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A world without drunk drivers? Technology could make it possible

Amanda Mills, USCDCP
Public domain

More than 10,000 people died in alcohol-related traffic accidents in the U.S. in 2013.

And a large number of those accidents involve  drivers who had never been stopped for driving under the influence before.

New technologies are being developed that have the potential to eliminate many of those accidents, if widely adopted. One version uses touch sensors on the wheel. Another analyzes the air in the cabin.

On Thursday, the National Highway Traffic Safety Administration unveiled a prototype car equipped with mock-up technology that researchers will use to examine driver interactions with the system.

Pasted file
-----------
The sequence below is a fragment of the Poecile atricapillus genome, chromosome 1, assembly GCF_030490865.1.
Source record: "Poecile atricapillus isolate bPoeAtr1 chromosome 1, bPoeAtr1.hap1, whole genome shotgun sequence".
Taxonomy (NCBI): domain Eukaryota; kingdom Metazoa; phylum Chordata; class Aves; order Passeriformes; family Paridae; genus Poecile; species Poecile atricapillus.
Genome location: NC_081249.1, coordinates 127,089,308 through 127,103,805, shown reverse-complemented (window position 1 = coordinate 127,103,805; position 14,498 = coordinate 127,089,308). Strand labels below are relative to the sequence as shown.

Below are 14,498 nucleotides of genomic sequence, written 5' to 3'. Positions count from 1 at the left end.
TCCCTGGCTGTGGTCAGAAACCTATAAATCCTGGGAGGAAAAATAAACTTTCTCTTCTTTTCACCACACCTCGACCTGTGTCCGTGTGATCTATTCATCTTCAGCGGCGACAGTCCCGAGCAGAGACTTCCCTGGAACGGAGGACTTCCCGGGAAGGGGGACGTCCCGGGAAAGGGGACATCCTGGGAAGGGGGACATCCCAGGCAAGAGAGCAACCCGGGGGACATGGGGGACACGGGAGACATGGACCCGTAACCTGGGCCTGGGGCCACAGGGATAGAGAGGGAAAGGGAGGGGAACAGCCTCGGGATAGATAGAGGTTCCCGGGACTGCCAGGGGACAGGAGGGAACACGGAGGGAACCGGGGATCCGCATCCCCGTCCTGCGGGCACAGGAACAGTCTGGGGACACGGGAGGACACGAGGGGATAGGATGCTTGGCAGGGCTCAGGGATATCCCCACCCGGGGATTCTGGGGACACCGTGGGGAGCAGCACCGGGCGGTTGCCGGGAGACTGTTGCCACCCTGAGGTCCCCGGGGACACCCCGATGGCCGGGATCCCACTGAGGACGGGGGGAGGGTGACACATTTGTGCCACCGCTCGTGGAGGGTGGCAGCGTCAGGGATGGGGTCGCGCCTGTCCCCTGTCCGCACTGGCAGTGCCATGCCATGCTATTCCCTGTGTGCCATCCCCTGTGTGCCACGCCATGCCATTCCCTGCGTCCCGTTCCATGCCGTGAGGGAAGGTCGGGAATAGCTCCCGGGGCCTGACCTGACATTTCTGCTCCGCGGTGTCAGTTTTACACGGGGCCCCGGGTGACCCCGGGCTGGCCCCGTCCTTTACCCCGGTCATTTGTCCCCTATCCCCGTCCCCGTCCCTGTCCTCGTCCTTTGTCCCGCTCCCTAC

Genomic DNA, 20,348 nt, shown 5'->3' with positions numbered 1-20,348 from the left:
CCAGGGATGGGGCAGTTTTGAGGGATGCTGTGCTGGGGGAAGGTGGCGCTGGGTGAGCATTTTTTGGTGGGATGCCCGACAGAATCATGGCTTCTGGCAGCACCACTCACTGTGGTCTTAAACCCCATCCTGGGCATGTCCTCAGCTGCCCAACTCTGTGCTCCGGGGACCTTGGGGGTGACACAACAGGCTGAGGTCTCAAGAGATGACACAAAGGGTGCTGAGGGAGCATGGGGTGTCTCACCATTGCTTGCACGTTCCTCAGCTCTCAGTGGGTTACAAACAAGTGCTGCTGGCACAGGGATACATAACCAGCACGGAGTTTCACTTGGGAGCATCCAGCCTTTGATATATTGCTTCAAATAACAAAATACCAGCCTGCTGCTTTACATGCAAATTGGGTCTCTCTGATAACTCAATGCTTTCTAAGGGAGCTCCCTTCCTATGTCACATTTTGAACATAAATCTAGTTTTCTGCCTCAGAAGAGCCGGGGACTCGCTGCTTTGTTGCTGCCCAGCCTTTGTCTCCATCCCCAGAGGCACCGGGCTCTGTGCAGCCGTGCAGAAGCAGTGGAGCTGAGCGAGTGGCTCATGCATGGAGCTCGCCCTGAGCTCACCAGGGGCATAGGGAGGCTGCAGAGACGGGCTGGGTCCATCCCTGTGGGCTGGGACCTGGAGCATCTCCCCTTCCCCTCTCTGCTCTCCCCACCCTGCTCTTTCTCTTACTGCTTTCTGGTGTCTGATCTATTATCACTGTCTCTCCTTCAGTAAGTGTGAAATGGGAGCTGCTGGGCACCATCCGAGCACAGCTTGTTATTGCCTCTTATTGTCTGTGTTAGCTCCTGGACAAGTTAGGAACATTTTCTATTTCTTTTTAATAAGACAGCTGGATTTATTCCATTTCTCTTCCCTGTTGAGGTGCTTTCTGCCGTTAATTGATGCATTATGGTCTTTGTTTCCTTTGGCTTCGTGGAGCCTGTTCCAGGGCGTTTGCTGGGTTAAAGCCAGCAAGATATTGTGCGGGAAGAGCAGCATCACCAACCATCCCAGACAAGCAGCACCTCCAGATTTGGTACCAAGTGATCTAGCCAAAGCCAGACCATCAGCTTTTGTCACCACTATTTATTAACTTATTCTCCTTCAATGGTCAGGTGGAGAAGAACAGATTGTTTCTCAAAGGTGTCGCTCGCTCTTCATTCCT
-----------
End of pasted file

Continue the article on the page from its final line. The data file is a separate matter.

"(This technology) has enormous potential to prevent drunk driving in specific populations such as teen drivers and commercial fleets," says NHTSA Administrator Mark Rosekind, "and making it an option available to vehicle owners would provide a powerful new tool in the battle against drunk driving deaths."

NHTSA's goal is to complete testing and development within the next five years, allowing introduction of the technologies into real-world vehicles.

Tracy Samilton covers energy and transportation, including the auto industry and the business response to climate change for Michigan Public. She began her career at Michigan Public as an intern, where she was promptly “bitten by the radio bug,” and never recovered.
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